What does a college degree really mean anymore? From some of the posts I've seen on devRant, it certainly doesn't ensure professional conduct, work ethic, or quality (shout out to the brave souls who deal with the lack of these daily). Companies should hire based on talent, not on a degree. Universities should focus more on real world applications or at least offer such programs for students interested in entering the workforce rather than research positions. A sizable chunk of universities' income (in the U.S. at least) comes from research and corporate sponsorships, and educating students is secondary to that. Nowadays education is treated as a business instead of a tool to create value in the world. That's what I signed up for, anyway - gaining the knowledge to create value in the world. And yet I along with many others feel so restricted, so bogged down with requirements, fees, shitty professors, and shitty university resources. There is so much knowledge out there that can be put to instant practical use - I am constantly shocked at the things left out of my college curriculum (lack of automated tests, version control, inadequate or inaccurate coverage of design patterns and philosophies) - things that are ABSOLUTELY essential to be successful in this career path.
It's wonderful that we eventually find the resources we need, or the motivation to develop essential skills, but it's sad that so many students in university lack proper direction through no fault of their own.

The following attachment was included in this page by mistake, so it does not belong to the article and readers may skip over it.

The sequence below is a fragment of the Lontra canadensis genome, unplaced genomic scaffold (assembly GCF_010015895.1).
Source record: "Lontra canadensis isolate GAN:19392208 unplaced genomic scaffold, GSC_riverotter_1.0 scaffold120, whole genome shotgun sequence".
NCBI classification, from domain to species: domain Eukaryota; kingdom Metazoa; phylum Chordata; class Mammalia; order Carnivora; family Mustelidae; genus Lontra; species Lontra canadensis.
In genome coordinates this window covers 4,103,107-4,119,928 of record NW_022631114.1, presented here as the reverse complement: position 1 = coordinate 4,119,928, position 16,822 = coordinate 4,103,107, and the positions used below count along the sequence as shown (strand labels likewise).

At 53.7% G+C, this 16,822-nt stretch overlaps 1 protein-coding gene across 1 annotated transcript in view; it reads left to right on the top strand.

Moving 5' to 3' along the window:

Fuck you, universities, for being so inflexible and consistently failing to serve your basic purpose - one of if not the most important purpose on this earth.
Fuck you, corporations, for hiring and paying based on degree. Fuck you, management, for being so ignorant about the industry you work in.
Fuck you, clients, who treat intelligent people like dirt, make unreasonable demands, pull some really shady shit, and perpetuate a damaging stereotype.
And fuck you to the developer who wrote my company's antipattern-filled, stringy-as-all hell codebase without comments. Just. Fuck you.15
So I finally witnessed the stereotype of programmers = hackers...
*called a taxi to go from my uni to bus station"
Driver: so what are you studying?
Me: oh just some programming stuff(was too tired to actually say the field)
D: Oh so you're a hacker eh? You can hack Facebook?
Me: Well, n-....
D: I swear to god those hackers earn millions... I'd like to hack, but my head probably couldn't handle all the 0's and 1's
So, as someone who has spent a lot of time in JS and a lot of time elsewhere, here are my views. Please, discuss your opinions with me as well. I am genuinely interested in an intelligent conversation about this topic.